German Funds Play Central Role in Commercial Real Estate Investment Market

Sustainability

German institutional investors helped drive the development of Budapestʼs commercial real estate market, only to disappear from the scene in the wake of the financial crisis. Now they are returning, but will they find suitable product?

Eiffel Palace in Budapest.

A notable investment deal at the top of the market was the purchase by the Germany-based investor and asset manager, Corpus Sireo, of the landmark 14,500 sqm Eiffel Palace for circa EUR 54 million from the Hungarian National Bank. Corpus Sireo completed its first acquisition in Budapest in 2016 with the purchase of the Park Atrium office building.  

Corpus Sireo had previously concentrated its CEE acquisition strategy on core product in Poland, especially Warsaw, but says it would now also consider purchases in office and retail in Budapest; the city now offers good product with a yield differential according to Corpus Sireo.

“The acquisition of Bank Center by GLL and Allianz in 2006, Allianz’s purchase of 50% of Allee in 2008, and more recently the deals of KGAL and Corpus Sireo on Eiffel Square, Park Atrium and Eiffel Palace have been landmark transactions,” comments Benjamin Perez-Ellischewitz, head of capital markets at JLL Hungary.

Benjamin Perez-Ellischewitz

“All those assets ticked all the requirement criteria of the typical German institutional investors: assets with scale, income security and fantastic addresses and buildings,” he says.

The German and Austrian institutional investors were at the fore-front of the development of the Hungary commercial real estate investment market, the first to emerge in the CEE region. This was a natural geographic expansion of funds from the German-speaking countries, as they took advantage of the opportunities to acquire higher yielding investment grade assets.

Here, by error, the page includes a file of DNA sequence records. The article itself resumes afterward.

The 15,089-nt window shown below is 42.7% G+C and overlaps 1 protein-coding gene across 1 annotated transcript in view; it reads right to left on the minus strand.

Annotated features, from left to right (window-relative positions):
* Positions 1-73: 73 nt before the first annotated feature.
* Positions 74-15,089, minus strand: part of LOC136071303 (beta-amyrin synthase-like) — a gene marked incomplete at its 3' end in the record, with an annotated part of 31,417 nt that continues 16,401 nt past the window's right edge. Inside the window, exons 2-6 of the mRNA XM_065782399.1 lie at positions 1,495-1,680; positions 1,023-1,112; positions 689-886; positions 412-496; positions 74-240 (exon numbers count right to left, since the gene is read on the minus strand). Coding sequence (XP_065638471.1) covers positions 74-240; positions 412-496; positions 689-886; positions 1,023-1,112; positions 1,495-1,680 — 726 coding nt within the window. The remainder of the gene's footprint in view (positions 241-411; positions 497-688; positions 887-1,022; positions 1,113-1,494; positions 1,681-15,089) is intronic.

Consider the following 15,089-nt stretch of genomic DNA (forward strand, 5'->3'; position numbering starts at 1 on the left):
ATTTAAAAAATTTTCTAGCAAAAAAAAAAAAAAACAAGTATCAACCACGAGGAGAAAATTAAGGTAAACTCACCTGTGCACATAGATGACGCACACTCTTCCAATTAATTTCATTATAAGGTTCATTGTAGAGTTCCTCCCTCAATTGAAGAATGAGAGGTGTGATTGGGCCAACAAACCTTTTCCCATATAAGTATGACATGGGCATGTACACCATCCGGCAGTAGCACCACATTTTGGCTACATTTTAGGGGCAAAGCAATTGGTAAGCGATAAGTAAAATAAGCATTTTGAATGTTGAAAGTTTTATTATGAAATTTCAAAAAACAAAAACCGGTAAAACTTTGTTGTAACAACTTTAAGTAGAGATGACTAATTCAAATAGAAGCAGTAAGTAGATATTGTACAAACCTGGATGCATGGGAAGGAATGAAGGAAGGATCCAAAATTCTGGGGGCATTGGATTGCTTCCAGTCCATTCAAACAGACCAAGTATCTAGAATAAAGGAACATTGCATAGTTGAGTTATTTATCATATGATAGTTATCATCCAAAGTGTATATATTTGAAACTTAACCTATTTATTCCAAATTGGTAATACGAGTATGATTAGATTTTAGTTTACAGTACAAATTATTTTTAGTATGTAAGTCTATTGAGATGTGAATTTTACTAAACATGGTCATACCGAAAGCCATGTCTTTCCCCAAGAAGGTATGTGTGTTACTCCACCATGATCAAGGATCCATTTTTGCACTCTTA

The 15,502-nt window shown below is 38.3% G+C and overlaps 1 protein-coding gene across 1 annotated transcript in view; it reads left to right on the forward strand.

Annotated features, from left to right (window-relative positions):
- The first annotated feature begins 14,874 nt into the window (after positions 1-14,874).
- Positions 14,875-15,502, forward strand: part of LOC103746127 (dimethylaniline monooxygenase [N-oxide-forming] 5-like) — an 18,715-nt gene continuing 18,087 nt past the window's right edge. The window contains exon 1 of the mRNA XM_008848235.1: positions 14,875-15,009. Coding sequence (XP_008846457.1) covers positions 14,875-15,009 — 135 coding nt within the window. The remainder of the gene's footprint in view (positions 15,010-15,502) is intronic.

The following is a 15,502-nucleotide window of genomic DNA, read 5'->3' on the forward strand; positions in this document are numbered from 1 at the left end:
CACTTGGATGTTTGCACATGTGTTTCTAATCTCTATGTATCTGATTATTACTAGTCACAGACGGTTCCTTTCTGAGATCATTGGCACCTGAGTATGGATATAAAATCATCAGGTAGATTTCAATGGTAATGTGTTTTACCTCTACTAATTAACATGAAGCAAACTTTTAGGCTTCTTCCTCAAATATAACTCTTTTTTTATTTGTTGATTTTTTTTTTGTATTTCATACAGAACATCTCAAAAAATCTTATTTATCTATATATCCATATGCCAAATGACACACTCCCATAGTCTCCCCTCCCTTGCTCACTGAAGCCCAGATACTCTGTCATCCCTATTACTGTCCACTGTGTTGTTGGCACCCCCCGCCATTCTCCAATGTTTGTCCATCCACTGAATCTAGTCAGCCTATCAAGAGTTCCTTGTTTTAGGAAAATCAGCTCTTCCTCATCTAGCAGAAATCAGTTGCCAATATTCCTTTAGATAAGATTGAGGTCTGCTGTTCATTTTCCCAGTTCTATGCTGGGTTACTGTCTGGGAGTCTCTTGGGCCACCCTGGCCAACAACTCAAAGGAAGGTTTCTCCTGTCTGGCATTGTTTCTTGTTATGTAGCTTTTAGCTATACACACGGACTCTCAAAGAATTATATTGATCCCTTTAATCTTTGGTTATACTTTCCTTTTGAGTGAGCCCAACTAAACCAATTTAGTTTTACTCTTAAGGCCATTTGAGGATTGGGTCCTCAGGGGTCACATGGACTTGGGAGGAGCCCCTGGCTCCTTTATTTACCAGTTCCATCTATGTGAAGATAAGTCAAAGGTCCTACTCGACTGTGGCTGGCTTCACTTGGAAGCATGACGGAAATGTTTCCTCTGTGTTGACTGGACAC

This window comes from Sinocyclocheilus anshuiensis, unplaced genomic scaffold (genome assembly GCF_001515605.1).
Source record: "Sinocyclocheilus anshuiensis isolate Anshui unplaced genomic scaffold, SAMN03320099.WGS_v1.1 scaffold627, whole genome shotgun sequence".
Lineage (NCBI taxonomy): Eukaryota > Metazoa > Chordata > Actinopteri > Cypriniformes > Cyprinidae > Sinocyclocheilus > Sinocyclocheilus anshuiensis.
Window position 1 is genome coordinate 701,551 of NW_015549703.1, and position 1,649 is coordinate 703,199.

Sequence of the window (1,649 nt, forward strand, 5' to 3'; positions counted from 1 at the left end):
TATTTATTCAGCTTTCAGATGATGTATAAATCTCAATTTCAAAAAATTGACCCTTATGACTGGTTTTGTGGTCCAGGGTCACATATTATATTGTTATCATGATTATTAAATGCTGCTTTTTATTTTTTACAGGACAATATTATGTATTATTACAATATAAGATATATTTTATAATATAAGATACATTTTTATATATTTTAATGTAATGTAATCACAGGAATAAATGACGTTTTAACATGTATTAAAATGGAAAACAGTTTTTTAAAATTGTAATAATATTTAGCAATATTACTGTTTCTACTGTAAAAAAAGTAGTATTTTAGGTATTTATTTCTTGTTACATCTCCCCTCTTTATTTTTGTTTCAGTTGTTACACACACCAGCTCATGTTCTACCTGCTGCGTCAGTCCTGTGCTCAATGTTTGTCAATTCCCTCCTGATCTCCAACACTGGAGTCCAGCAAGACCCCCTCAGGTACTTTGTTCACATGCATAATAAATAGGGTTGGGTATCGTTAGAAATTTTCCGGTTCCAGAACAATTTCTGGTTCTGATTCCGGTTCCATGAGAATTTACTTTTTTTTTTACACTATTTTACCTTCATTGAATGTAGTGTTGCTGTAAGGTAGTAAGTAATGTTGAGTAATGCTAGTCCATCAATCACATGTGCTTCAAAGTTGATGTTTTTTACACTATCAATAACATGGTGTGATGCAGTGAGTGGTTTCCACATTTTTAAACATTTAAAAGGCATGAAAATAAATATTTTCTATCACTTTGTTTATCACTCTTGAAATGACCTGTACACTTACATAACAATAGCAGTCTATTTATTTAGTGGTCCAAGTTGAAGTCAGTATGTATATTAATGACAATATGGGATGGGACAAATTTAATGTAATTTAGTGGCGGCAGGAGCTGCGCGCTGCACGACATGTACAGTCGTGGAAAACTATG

However, these funds subsequently shied away from Hungary in the aftermath of the economic crisis, and turned instead towards the Polish and Czech markets that provided more investment opportunities of the required size and quality.

In their absence, the void has been filled by Hungarian investors who have been purchasing the class “A” investment grade assets that are the traditional targets of the German institutionals.

Sourcing Challenge

With the German funds now returning to the booming Budapest market, the challenge remains sourcing investment grade product of the required size; unlike Hungary, these can be found in, for example, Polish secondary cities.

“German investors played a pivotal role in the development of the real estate market till 2010. Until then, their market share was basically identical to the current market share of the local investors (i.e. circa 40%),” say Perez-Ellischewitz.

“After 2010, their presence fell back drastically and their purchase power was practically replaced by the Hungarian investors. Between 2010 and the purchase of 50% of Allee by Allianz and the market entry of KGAL and Corpus Sireo in 2016, German investors have simply disappeared.”